Mayor’s plan goes down 11-0 as policy direction shifts to the board
DECEMBER 16, 2015 – In a remarkable move that reflects both changes on the Board of Supervisors and a different political climate as we head into 2016, the supes Tuesday unanimously rejected plans for a new city jail.
Mayor Ed Lee and the incoming sheriff he supported, Vicky Hennessy, both strongly backed the idea of building a $215 million facility to house more than 300 inmates on a piece of land near the Hall of Justice.
That 1958 building is seismically unsafe and falling apart, and needs to be torn down.
But the supes decided that the city would do better to spend that kind of money on mental health services, education, and drug treatment.
The message that the vote sends is profound: A major California city, given the option of taking $80 million in state money for a jail, instead said that alternatives to incarceration and the prison-industrial complex are better for the taxpayers and for public safety.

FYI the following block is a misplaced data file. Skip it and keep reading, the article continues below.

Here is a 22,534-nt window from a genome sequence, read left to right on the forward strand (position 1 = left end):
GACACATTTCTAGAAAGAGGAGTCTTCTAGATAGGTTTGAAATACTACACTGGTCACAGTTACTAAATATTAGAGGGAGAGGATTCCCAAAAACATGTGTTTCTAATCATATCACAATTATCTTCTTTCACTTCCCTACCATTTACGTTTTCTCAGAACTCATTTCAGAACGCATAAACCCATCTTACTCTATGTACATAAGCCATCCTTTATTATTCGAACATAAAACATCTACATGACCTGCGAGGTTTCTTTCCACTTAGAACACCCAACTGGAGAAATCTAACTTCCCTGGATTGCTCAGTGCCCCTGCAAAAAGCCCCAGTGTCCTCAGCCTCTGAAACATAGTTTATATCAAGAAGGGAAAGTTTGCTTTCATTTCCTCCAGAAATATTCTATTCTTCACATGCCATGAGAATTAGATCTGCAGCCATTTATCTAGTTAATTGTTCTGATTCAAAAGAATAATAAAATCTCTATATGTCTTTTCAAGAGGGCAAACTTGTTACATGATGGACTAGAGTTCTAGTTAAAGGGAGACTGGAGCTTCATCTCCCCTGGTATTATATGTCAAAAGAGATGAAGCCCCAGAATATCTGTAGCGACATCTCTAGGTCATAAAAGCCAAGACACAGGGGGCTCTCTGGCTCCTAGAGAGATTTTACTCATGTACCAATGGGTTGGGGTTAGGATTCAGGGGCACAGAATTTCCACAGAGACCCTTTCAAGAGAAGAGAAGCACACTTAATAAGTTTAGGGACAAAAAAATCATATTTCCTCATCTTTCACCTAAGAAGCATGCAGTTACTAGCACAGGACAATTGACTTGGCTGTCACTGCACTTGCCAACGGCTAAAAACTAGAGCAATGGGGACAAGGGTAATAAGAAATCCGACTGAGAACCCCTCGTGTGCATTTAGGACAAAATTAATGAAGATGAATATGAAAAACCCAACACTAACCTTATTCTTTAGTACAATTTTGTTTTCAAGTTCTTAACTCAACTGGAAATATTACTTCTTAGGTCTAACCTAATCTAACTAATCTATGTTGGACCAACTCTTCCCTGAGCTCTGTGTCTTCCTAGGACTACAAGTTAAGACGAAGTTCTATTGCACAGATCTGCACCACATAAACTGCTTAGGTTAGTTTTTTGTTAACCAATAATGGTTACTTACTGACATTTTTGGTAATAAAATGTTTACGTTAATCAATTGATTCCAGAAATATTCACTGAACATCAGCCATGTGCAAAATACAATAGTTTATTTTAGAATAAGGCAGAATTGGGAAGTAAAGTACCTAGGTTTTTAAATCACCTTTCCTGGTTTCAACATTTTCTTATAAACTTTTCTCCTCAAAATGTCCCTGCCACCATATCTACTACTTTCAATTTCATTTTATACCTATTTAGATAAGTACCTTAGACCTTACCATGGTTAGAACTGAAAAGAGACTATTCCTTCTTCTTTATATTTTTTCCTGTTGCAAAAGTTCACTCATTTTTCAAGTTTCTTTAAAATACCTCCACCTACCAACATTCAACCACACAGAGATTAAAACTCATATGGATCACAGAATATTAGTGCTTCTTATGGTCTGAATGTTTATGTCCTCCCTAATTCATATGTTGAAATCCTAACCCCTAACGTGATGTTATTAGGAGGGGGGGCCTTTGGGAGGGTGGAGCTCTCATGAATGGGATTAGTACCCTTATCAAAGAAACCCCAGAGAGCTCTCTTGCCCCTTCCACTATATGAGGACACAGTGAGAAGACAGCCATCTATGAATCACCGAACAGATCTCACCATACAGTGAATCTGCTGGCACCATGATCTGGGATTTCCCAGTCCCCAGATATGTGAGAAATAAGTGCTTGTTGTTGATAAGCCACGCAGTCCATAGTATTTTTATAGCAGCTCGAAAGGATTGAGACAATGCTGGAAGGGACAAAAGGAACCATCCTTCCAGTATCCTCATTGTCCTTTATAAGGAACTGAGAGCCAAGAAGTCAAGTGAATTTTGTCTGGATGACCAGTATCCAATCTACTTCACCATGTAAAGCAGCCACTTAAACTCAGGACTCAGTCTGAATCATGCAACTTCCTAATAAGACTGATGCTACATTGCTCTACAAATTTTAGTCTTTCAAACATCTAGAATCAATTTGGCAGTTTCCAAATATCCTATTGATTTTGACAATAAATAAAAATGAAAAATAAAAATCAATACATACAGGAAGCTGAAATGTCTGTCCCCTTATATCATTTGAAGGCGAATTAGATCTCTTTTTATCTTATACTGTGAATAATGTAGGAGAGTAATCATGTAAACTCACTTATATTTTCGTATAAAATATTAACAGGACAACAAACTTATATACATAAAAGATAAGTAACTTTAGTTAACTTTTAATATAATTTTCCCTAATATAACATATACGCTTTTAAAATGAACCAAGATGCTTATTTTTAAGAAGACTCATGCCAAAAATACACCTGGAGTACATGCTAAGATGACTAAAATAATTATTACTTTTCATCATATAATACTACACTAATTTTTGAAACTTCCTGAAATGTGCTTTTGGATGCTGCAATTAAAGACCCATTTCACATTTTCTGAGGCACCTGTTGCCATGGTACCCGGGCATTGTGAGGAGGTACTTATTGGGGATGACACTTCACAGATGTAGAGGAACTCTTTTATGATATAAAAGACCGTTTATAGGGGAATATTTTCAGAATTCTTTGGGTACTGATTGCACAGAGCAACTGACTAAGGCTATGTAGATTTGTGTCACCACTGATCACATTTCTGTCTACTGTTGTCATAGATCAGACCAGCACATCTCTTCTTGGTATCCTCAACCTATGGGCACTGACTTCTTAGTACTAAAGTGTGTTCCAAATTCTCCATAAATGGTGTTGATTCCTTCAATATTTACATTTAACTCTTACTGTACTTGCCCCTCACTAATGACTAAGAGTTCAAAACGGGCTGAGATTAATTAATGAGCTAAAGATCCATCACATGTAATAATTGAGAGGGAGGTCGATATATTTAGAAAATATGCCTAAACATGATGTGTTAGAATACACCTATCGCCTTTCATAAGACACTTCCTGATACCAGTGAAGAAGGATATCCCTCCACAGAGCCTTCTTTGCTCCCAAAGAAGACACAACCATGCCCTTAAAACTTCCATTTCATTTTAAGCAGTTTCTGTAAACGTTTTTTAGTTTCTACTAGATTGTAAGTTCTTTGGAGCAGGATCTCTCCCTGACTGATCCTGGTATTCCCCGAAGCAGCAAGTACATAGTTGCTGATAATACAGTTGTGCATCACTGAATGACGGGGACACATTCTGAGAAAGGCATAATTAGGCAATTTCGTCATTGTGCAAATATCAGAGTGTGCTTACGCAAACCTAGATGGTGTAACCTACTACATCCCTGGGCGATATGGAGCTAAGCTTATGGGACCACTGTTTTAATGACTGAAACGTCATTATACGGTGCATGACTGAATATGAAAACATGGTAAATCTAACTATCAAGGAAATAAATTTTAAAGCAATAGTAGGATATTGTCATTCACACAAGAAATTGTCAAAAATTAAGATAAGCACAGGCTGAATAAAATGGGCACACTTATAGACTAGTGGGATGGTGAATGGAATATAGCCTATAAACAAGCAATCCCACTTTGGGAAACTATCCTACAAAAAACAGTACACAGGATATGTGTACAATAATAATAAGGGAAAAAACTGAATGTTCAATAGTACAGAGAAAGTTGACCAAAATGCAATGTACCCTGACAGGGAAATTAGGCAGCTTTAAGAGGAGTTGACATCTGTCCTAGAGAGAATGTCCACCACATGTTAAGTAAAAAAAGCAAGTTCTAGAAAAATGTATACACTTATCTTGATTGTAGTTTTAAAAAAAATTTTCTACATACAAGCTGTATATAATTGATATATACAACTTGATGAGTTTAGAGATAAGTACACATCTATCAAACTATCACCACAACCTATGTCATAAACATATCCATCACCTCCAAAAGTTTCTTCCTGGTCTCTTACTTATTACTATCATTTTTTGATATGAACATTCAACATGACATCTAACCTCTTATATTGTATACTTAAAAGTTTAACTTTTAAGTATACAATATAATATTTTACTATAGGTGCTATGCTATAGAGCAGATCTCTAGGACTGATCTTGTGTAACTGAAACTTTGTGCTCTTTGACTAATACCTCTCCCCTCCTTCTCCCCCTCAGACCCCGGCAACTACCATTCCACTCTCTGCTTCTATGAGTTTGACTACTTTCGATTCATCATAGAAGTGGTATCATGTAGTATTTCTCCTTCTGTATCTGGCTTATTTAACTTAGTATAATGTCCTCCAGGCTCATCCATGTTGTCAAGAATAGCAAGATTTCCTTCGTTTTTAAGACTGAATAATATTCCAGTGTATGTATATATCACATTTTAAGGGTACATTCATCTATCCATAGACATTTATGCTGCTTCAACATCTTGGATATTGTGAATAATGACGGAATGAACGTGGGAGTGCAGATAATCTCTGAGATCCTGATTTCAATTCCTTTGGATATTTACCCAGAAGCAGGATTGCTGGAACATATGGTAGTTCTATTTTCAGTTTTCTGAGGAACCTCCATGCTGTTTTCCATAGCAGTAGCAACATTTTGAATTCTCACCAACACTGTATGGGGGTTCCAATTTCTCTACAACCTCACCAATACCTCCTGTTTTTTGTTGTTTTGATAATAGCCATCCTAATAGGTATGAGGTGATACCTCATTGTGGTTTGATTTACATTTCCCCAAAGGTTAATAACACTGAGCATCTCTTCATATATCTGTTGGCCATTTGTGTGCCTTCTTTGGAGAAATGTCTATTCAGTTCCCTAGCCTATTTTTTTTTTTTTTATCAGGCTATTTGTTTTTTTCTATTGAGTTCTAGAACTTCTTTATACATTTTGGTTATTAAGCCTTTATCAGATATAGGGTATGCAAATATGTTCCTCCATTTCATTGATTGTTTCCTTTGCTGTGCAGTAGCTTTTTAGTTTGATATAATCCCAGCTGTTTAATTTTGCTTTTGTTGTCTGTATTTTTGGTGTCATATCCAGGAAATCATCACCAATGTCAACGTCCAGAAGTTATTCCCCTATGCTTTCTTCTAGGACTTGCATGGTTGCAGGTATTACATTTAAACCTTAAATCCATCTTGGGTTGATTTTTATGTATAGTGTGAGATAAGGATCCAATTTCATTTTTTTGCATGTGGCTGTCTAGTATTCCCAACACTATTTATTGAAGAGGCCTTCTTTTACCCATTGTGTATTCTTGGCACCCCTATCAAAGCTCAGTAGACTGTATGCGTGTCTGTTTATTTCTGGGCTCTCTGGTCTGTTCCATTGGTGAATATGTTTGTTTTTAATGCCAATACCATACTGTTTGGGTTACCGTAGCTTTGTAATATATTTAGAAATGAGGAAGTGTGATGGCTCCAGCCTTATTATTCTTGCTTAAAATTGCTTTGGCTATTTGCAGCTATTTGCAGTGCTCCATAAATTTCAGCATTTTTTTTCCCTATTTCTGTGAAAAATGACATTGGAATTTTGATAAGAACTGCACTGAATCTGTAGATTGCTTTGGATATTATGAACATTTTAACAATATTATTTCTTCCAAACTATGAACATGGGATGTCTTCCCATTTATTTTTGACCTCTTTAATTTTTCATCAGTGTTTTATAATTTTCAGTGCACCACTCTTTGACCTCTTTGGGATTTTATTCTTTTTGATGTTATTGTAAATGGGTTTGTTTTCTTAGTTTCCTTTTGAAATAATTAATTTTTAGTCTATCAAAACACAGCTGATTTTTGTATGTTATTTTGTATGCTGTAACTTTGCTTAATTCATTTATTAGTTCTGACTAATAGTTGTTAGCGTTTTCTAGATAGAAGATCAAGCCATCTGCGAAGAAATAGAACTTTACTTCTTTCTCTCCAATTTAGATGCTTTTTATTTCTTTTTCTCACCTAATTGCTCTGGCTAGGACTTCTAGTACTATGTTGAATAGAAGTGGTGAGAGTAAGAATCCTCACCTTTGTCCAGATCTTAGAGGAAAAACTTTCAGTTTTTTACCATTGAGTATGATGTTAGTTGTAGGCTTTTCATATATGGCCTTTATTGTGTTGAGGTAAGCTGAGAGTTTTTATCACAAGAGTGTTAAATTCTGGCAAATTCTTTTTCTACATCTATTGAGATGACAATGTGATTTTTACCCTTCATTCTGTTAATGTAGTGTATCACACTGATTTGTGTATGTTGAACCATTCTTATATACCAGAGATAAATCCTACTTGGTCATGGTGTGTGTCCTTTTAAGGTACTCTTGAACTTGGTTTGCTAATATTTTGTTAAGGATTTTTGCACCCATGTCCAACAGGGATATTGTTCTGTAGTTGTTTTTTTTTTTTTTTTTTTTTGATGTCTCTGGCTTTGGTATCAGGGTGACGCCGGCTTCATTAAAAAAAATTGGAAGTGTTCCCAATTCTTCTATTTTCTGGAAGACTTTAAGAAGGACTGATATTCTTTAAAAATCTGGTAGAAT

The vote wasn’t everything that jail foes had wanted: Sup. David Campos, among others, had urged that the board outright reject the $80 million grant the state had offered for the facility.
Instead, in a deal sponsored by Sups. Jane Kim and London Breed, the board agreed to table that item – potentially allowing it to come back at a future date, if the state Legislature decides that the city can spend the grant on something other than a jail…
There are good deals and bad deals, and we may see some of both, but this week it became clear that the center of policy discussion for 2016 won’t be the Mayor’s Office. It will be the Board of Supervisors… (more)